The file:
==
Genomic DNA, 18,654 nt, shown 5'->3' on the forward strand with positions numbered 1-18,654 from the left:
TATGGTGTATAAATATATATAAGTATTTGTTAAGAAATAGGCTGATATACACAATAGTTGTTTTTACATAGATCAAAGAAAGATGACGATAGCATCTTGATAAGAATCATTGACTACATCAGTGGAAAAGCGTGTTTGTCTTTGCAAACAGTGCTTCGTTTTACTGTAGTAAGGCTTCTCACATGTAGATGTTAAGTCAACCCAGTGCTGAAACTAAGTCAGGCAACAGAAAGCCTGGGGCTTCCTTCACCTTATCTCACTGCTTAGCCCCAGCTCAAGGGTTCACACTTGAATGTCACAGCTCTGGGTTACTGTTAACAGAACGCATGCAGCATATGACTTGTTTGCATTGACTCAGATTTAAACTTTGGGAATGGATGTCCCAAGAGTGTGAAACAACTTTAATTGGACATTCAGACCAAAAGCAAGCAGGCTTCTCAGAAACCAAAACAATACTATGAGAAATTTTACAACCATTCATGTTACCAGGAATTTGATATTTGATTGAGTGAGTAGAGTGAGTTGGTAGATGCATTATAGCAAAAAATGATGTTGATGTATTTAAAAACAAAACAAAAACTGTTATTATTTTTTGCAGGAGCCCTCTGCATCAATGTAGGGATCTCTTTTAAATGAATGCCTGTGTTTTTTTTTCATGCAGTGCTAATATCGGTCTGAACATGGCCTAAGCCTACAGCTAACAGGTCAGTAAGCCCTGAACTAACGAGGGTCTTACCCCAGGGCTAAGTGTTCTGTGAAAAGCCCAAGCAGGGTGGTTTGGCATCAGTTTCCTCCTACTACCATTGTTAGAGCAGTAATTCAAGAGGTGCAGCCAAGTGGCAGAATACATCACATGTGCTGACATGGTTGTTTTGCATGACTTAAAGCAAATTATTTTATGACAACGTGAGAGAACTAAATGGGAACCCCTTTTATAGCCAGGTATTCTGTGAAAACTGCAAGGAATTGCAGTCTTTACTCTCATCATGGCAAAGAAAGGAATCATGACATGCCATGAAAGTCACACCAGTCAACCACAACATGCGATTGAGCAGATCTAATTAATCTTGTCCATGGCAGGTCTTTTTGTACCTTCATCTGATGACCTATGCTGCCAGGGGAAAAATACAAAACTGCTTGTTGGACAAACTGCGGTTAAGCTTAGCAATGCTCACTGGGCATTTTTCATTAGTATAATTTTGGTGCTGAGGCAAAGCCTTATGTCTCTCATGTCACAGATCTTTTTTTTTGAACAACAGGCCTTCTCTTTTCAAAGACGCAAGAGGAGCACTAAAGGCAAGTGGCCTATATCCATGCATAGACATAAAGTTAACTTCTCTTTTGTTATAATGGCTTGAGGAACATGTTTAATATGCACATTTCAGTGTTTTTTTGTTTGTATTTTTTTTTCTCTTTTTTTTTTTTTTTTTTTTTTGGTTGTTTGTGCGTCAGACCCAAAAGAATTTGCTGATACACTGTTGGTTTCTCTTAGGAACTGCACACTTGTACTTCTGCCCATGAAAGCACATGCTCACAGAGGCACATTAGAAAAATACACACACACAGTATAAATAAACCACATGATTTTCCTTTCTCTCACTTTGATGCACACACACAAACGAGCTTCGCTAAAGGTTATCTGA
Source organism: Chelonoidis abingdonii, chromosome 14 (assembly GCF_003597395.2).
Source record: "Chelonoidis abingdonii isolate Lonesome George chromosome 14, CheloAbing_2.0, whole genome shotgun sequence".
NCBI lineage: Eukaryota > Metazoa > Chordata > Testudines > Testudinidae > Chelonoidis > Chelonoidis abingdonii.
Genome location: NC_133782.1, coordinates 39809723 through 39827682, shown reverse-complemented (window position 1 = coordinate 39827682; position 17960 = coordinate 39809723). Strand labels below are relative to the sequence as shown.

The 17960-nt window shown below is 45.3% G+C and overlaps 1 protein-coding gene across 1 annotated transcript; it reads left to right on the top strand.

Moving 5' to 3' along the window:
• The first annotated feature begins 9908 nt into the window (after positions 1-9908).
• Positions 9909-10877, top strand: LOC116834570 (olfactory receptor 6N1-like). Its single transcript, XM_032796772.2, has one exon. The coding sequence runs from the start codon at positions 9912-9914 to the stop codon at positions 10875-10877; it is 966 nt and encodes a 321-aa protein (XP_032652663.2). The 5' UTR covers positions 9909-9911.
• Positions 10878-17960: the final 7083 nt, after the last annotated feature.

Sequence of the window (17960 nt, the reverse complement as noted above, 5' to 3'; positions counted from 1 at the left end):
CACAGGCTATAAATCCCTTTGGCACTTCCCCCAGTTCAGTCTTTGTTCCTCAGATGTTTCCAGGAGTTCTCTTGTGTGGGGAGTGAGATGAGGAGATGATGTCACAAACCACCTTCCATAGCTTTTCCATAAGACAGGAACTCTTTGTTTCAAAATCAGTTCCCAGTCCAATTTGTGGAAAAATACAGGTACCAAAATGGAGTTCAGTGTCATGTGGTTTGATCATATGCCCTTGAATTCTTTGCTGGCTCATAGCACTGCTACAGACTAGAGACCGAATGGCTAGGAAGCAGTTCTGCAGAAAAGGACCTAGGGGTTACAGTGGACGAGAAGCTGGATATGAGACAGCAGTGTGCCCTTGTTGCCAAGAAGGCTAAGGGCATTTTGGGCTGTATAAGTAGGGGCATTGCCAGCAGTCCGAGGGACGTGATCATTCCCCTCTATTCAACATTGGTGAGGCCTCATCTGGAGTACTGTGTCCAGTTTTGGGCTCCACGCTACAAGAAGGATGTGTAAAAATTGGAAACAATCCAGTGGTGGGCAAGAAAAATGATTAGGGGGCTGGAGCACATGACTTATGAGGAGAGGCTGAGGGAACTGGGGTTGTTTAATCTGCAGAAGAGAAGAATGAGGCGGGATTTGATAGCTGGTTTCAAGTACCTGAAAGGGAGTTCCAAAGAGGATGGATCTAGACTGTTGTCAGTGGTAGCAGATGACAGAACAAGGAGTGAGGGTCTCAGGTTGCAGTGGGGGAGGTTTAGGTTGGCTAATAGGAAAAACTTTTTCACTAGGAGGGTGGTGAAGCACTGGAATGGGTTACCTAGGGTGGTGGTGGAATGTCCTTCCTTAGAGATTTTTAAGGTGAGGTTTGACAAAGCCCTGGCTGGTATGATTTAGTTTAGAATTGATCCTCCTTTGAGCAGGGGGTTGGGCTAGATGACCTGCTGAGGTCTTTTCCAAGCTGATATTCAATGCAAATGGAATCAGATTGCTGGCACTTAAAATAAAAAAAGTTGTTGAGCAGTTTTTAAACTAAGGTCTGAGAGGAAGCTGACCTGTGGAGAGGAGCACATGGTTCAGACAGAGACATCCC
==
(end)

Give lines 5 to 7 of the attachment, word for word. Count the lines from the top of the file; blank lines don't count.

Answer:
NCBI lineage: Eukaryota > Metazoa > Chordata > Testudines > Testudinidae > Chelonoidis > Chelonoidis abingdonii.
Genome location: NC_133782.1, coordinates 39809723 through 39827682, shown reverse-complemented (window position 1 = coordinate 39827682; position 17960 = coordinate 39809723). Strand labels below are relative to the sequence as shown.

The 17960-nt window shown below is 45.3% G+C and overlaps 1 protein-coding gene across 1 annotated transcript; it reads left to right on the top strand.